Monday, May 22, 2017

The Door to Faerie

There’s been a lot written about how to move from one world to another, about portals and gates and doors in hedges. In shamanism, one of the doors to the lower world is often found in the roots of a tree. Most of us danced in fairy rings that we saw in yards as children, wondering if fairies would be invited by the sounds of our laughter or the ultra-tantalizing lawn sprinklers we played in.

I’ve had a few fairy circles around. One showed up in the backyard and stayed for a couple years, then vanished. One was made entirely of mushrooms when a neighbor cut down a tree…I always thought of that as the tree’s spirit still reaching out. And now that I’ve got a pretty lush garden going, other little portals and doors are in the making.

This is one of them. Three or four years ago, I bought a fairy rose in a plastic bag at the local discount store. I am notoriously bad with roses, I should confess. I’ve tried various kinds, but the only ones I’ve had success with are dog roses, prairie roses, and Don Juan climbers. One year, I picked up five or six beautiful white JFK roses, but they didn’t make it over the winter. So…I had some hopes for the fairy rose.

I have never pruned the fairy rose. Now, it’s taller than my head, and its canes brush the ground like a weeping willow. The flowers are flat and tiny and white…just gorgeous. This rose has surpassed all my expectations. It’s hard to see what’s under there; I imagine that this is probably where the backyard rabbits are raising their little ones. It’s hard to see what’s under there…maybe a door to faerie?

Do you have any mysterious gates and doors on your property where fairies might lurk? Have you ever made a fairy garden? I’m curious…perhaps if I build it, they will come! 

Friday, May 12, 2017

My Magical Garden: Irises

My yellow irises, also called “water flags,” are blooming now. There’s nothing like the dark, sweet smell of an iris, I think. Some of mine are more fragrant than others. I grow some burgundy ones that are the most heavily-fragranced and some blue-violet ones that have a very subtle scent.

Did you know that irises are a magical plant? They’re ruled by the element of water, and great to use in all kinds of water magic involving emotions. I tend to plant mine in the corresponding west area of the garden, though I have some yellow ones coming up in the south. Before I plant flowers, trees, and herbs, I try to figure out what area of the garden corresponds with them magically, and to put them there when I can. Sometimes, conditions don’t always cooperate. But I can usually put them in another direction based on color. Our backyard garden is something of a large (and ever-growing) circle, and I like to think of it as my outdoor, permanent magic circle. The directions are marked out, and I’ve kept areas clear for entrance points at the cross-quarter points.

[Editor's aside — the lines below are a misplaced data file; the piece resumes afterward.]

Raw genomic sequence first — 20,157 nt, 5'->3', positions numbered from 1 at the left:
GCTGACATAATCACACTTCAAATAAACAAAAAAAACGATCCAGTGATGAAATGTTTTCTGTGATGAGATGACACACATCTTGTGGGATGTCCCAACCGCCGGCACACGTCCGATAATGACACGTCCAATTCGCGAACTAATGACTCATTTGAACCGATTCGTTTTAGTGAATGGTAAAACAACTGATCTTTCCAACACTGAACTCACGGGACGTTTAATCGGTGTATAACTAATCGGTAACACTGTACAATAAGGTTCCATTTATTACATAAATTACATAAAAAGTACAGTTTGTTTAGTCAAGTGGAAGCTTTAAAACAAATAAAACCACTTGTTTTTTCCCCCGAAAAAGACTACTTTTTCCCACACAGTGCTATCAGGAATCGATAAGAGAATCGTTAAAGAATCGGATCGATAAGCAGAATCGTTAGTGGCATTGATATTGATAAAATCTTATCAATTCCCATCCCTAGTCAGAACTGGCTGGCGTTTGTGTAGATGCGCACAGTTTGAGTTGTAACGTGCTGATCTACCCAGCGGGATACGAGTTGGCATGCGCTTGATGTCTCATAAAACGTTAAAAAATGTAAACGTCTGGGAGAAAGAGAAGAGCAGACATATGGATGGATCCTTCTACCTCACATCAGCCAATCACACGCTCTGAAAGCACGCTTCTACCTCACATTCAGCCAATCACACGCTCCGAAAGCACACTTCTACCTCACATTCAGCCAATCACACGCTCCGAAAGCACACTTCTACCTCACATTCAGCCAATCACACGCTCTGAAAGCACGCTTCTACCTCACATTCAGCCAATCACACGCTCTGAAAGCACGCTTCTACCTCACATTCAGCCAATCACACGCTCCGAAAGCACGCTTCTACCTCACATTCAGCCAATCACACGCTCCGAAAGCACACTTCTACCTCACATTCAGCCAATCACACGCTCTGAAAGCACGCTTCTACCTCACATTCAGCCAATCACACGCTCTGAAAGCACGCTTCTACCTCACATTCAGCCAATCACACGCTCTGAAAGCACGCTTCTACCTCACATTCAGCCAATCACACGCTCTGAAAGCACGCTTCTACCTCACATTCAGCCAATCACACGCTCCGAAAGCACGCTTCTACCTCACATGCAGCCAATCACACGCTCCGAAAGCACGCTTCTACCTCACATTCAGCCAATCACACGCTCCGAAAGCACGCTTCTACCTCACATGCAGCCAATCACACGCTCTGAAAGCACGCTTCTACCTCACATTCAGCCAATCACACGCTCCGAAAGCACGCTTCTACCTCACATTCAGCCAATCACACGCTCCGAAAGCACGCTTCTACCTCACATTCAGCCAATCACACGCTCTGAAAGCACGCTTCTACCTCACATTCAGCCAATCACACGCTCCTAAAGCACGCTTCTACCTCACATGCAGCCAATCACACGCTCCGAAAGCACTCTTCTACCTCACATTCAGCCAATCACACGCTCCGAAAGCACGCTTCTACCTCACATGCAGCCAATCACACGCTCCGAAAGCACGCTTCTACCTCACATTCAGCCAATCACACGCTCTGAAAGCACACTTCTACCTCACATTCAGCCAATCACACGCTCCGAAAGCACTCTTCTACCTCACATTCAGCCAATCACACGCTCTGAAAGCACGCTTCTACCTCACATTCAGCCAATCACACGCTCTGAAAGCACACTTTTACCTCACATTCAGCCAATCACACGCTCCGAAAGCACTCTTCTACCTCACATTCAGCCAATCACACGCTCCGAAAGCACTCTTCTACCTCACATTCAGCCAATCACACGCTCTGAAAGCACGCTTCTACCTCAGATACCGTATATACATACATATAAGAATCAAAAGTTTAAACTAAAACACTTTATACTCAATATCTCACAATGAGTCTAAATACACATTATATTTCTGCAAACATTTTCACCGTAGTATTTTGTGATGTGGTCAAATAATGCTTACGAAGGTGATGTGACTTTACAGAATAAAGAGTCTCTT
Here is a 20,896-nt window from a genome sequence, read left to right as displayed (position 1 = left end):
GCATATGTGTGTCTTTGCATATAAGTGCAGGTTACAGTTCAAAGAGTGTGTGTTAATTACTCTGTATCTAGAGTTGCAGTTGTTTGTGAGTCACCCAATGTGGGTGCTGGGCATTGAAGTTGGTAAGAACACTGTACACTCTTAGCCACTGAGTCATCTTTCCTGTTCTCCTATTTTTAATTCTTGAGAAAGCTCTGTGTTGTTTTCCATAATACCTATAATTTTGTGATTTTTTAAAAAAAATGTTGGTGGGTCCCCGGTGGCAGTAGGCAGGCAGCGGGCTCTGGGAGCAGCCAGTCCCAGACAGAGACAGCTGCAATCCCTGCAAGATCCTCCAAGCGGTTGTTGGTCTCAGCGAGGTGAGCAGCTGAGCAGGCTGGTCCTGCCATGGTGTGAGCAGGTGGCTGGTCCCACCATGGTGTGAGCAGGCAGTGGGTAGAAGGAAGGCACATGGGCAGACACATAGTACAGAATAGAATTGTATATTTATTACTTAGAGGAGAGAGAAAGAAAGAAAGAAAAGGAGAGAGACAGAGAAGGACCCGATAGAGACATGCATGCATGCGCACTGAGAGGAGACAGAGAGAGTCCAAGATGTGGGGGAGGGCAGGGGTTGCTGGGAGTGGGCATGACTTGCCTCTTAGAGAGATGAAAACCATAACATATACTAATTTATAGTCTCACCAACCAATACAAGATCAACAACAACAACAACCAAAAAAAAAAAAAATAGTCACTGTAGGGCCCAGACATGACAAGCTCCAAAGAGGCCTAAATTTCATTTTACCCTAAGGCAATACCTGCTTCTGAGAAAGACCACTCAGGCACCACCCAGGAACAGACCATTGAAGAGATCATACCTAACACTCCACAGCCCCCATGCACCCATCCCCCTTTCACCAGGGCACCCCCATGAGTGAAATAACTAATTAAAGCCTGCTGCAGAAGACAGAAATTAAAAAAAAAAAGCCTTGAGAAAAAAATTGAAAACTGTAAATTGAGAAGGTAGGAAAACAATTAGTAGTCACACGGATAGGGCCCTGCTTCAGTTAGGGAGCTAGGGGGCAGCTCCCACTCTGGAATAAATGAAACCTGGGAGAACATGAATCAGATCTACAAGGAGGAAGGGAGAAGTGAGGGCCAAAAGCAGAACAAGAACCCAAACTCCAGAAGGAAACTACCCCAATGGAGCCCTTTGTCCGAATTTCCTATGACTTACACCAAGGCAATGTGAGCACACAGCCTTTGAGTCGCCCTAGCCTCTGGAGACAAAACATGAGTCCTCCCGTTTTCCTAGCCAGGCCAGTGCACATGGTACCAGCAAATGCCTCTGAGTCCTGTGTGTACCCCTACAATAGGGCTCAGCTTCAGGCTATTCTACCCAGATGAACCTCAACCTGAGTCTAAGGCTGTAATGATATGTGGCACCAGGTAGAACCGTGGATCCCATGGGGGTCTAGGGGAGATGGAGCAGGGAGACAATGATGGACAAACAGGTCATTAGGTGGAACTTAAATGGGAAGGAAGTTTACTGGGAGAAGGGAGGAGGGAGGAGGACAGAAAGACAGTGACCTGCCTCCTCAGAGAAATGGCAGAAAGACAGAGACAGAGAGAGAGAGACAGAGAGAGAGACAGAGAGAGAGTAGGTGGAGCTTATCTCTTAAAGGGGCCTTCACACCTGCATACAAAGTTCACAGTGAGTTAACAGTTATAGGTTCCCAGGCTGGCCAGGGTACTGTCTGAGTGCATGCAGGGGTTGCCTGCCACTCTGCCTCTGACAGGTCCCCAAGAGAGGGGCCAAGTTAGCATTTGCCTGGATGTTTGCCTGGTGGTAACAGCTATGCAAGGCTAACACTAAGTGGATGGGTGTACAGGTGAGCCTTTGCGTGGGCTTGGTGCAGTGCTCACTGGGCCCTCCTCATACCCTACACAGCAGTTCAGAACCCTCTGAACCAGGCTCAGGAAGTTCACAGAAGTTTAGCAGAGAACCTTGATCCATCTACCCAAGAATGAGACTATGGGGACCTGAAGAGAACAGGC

Back to the iris! Irises are sacred to the goddesses Hera and Juno, especially in their blue or purple forms. They’re also associated with Iris, the goddess of the rainbow, and Isis. I tend to like the blue irises as offerings for Isis. Yellow irises make fine offerings to her son, Horus.

 In magical workings, irises of all shades are wonderful for workings involving love, luck, inspiration, and creativity. When I put a vase of irises on my desk, I swear that I’m more productive with creative work.

They’re also associated with mental focus, clarity, and willpower (especially the yellow ones). If you’re facing a project deadline, it doesn’t hurt to put a few in your work area, especially on the west side of your desk. Blue irises are associated with wealth, and this year I’m going to try to press one of the flowers and tuck it in my wallet.  

Do you grow irises? Where do they grow in your garden? 

Thursday, May 4, 2017

A Little Rain Magic

We’ve had rain for days now – deluges, sprinkles, and steady pattering of rain on grey days. It’s made me a little cranky, because I haven’t had the chance to be out in the garden.

But rain is great for magical work! I sometimes save a little bit in a bowl and bring it inside for some divination. I sit in a dark room light a candle near the bowl. This tends to be more dramatic-looking if the bowl is black – it really lends that scrying mirror effect. If I get it just right, the flame looks like the moon on water. It’s great for meditation. I zone out and usually get some great insights.

Here’s a little bit of magic that’s good for releasing things that no longer serve you. These can be habits, people, feelings, or pretty much anything else. I have several flat stones in my garden that I sometimes write these things on with chalk. When it rains, the drops wash the words away. I visualize these things being rinsed away from my life. For an extra magical punch, I recommend doing this during a waning moon. You can also put a stone in each of the four directional quarters (east, south, west, and north), plus one in the center for spirit, and write your petition to the elements on each one.

I may snag a bit of rainwater today to put into my bath for a little extra purification mojo. Do you have any rain secrets you’d like to share?